Creativity Cannot Be Forced

I’ve been sat here for a considerable length of time trying to think of something creative and intelligent to write a post about but have come to the conclusion that creativity cannot be forced. There’s no point in scrolling through BBC News, PRWeek and Twitter trends trying to find something to write about when I know that soon enough something will catch my eye and a blog post topic will naturally come to me.

Although, ‘creativity’ is a topic that catches my eye. I am interested in understanding how limitations affect creativity and the expression of ones self. There are many factors that could influence someones approach to creativity such as educational limitations, social acceptance, and confidence of the self.

I first became interested in ‘creativity’ as a topic of discussion when I was studying Media at A-Level. My tutor Stephen Jones set up the objective of the lesson to identify how creativity can be capped and why someone would want to cap it. We focused on the educational limitations that students face when wanting to pursue a creative idea for an assignment and why the education system enforces strict guidelines to what a student can and cannot produce. I’ve seen this happen far too many times within modules at both college and university and has become a growing issue within educational institutions. Let me try and put my point across with an example:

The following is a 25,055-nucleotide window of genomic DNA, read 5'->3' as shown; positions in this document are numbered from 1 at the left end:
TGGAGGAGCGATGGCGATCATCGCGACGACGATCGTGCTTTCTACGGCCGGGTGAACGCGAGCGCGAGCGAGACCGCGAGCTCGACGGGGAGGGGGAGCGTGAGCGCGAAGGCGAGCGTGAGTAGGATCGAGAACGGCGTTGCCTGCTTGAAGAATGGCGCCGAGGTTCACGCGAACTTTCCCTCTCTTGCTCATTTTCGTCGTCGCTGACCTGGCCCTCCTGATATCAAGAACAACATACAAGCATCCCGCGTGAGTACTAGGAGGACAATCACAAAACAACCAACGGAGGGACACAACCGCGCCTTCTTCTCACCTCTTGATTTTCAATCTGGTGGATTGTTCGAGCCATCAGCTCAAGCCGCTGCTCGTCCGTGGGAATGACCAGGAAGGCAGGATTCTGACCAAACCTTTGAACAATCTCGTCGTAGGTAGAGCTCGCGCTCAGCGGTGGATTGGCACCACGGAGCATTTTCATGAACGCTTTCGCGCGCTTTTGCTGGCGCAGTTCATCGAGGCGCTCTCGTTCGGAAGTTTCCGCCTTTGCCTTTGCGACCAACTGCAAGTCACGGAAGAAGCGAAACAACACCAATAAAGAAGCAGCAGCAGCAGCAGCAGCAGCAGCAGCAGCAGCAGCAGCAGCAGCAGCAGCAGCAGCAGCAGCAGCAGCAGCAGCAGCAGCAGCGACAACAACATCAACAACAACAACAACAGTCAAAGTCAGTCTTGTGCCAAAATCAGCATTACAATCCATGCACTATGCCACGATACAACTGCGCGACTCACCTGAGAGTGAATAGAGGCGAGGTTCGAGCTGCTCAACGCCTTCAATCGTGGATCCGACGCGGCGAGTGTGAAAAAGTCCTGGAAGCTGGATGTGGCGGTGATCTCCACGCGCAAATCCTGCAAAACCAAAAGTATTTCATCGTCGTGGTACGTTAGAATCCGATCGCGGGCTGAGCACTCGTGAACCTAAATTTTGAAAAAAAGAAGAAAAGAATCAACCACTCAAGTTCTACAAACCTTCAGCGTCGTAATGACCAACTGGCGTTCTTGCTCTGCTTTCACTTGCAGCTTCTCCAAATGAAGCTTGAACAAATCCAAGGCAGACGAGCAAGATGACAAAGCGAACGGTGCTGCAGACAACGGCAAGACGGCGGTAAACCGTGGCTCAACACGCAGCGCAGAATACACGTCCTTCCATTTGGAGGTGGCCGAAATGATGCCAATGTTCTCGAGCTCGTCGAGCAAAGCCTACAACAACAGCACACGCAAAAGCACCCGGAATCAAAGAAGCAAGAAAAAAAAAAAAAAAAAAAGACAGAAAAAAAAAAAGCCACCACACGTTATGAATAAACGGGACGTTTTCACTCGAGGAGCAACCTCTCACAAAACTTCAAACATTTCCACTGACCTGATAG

In all honesty the college I went to was a ‘piece of cake’ so to say, where the work was spoon fed to you so it’s not much of a surprise that university hit me hard. I went from being told exactly what to write for an assignment to being given total (or should I say 90%) freedom. I say 90% because of course lessons need structure and courses need a guidance for what the students need to produce to make sure the work is A-Level or Degree standard, but there’s a key difference between flexible guidance and creative limitations. In my opinion it seems that educational institutions are more interested in ‘face’, by which I mean they care more about producing high end-of-year results than giving students the opportunities to be creative. They’re not fussed if the students feel like they’ve learnt anything from their time at the institution as the next year will bring a new cohort for them to try and gain high grades from. This issue is a HUGE problem in my eyes as this is generating students with no real aim or achievable aspirations to be creative and make a difference.

“Fringes of education… to being seen as a core aspect of educating” (Craft, 2005) This quote is identifying the need for creativity within education and I believe a higher focus should be given to teaching students how to expand and appreciate their own creativity.

Of course, educational ‘chains’ are not the only issues facing creativity and another factor is self limitations. Whether people feel confident in expressing themselves or even just have the aspirations to achieve something will affect how creatively open they are. Below is a video of artist Phil Hanson giving a speech about facing creativity and turning limitations into a driving force. I think his presentation gives a fresh take on being creative and sums up how creativity cannot be forced. Give it a watch!


Shaheen, R. 2010. Creativity and Education . [e-book] Scientific Research Publishing. [Accessed: 11th June 2013].